Court of Appeals in Ohio. In December 2013 - only a month
after the Ohio trial court's order deciding against her
and during the pendency of her appeal to the Ohio Court of
Appeals, mother relocated the children to Prospect, Virginia.
The Langs continued to reside in Ohio. On September 24, 2014,
the Ninth District Court of Appeals in Ohio affirmed the
visitation orders of the lower courts.
mother's request, the Prince Edward County Juvenile and
Domestic Relations District Court ("the JDR court")
registered the final Ohio visitation order. Mother then filed
a motion to amend the Ohio order on January 5, 2015.
Mother's motion requested the following changes: "No
specific visitation provisions for the grandparents."
The JDR court appointed Elizabeth Taylor Carter as guardian
ad litem for the children. At a June 17, 2015
hearing, the JDR court awarded the Langs visitation rights
with the children. Specifically, the JDR court ordered that
the first scheduled visitation would take place on June 18,
2015 in Virginia. The August 27, 2015 JDR court order also
awarded visitation to the Langs on or around specific
holidays. Pursuant to that order, all subsequent visitations
would take place in Ohio - or in any state through which the
parties traveled to facilitate visitation.
appealed the JDR court order to the circuit court. Prior to
the final hearing in the circuit court on December 15, 2015,
the parties filed memoranda of law on the issue of the proper
legal standard to be applied to mother's motion to amend
the previous visitation order from Ohio. The parties all
agreed that mother's relocation of the children to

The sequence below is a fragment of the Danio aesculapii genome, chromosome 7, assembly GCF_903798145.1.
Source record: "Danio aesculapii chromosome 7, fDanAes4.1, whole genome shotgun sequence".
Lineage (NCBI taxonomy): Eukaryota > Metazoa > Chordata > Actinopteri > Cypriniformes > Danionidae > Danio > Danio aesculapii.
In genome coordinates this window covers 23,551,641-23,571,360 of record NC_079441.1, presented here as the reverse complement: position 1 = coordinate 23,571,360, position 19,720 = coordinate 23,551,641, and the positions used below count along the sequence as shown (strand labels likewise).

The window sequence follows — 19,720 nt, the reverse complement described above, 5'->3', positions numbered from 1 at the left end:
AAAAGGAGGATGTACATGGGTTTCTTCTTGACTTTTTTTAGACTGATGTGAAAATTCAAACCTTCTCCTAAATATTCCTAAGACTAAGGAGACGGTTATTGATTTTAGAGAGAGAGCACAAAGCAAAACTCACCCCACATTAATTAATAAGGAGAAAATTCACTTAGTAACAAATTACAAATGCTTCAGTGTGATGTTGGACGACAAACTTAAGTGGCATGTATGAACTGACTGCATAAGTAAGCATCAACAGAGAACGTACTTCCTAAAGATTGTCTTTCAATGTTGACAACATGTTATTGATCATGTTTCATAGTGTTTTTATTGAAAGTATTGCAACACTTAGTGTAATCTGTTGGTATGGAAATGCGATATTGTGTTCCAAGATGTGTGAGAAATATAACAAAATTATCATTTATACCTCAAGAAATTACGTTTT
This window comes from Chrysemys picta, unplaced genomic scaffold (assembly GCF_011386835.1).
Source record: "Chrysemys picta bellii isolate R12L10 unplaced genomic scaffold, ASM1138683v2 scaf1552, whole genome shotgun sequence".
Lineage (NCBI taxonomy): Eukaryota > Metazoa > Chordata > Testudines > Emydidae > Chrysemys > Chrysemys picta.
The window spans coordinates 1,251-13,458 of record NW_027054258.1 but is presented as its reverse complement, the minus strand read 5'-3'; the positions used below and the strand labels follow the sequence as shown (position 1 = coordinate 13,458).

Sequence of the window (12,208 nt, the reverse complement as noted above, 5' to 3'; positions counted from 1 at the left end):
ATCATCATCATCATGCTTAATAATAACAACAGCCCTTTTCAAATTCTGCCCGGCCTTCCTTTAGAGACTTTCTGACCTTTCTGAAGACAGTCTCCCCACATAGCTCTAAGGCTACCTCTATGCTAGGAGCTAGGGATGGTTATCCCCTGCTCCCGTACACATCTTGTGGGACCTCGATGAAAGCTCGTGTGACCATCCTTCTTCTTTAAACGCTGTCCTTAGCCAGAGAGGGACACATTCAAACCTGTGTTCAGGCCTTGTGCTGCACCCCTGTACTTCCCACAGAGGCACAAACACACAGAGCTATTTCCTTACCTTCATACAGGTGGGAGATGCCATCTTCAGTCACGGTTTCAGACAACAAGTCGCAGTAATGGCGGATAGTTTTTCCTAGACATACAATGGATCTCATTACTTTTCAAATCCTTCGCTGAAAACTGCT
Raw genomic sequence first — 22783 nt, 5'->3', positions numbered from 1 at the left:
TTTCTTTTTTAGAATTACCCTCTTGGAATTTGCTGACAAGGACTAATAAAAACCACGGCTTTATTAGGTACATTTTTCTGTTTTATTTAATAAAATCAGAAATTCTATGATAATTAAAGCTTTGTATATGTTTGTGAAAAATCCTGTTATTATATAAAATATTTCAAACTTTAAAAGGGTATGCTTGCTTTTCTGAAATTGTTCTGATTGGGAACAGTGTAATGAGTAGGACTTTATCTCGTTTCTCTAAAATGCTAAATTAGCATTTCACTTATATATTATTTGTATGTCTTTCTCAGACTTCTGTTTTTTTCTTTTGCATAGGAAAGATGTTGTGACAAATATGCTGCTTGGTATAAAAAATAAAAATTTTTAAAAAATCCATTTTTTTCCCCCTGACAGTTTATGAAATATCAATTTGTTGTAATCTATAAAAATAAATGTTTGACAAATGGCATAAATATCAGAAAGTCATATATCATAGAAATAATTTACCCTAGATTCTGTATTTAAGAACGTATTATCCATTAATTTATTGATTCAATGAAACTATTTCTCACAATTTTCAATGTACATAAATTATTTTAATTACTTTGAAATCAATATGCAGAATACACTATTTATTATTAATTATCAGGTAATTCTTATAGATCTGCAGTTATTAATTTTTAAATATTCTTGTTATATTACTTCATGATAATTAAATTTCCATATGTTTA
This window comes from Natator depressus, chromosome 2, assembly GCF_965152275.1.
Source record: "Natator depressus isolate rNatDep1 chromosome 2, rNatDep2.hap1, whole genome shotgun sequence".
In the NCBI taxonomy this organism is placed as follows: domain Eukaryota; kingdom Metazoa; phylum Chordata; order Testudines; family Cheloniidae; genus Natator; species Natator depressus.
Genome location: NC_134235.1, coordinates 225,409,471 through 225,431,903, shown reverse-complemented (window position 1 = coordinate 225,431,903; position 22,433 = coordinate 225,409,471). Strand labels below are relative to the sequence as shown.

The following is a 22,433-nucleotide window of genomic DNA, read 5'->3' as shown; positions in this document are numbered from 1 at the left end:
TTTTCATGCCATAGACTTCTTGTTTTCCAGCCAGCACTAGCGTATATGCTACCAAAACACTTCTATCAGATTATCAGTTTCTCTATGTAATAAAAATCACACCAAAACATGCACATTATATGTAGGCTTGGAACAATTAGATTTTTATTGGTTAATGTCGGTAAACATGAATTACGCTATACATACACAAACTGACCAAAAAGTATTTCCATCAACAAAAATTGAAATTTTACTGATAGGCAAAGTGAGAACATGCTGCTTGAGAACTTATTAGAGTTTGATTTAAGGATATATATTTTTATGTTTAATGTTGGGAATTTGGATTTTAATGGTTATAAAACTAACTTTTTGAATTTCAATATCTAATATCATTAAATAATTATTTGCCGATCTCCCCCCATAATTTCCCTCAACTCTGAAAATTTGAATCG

Virginia was a material change of circumstances. The Langs
argued that the proper standard requires a showing of a
material change of circumstances such that a change in
visitation would be in the best interests of the children.
Mother asked the circuit court to apply Virginia's
"actual harm" standard, which would require the
grandparents to show that the children would suffer actual
harm if they were denied visitation. The circuit court agreed
with the Langs and applied the material change in
circumstances plus the best interests of the children
the conclusion of the evidence, the circuit court found that
it was in the best interests of the children to have set
visitation with the Langs. Referring to the unfortunate and
untimely death of father, the circuit court noted how
important it will be for the children to receive the
"love and support of their paternal family." On
December 15, 2015, the circuit court ordered visitation as
set forth in the JDR order. The circuit court also found
mother to be "in contempt of court for failure to abide
by and comply with the Order of the Prince Edward Juvenile
and Domestic Relations Court dated August 27, 2015." The
basis of the contempt was mother's repeated efforts to
prevent the grandparents from exercising their visitation
rights, noting that mother "chose to simply ignore"
the Langs' attempts to set up visitation. The circuit
court found that mother had demonstrated an
"unwillingness to cooperate in any way, shape or form to
comply" with prior court orders. Despite stating that
the circuit court did not have "any confidence that
[mother was] going to comply with any of these orders, "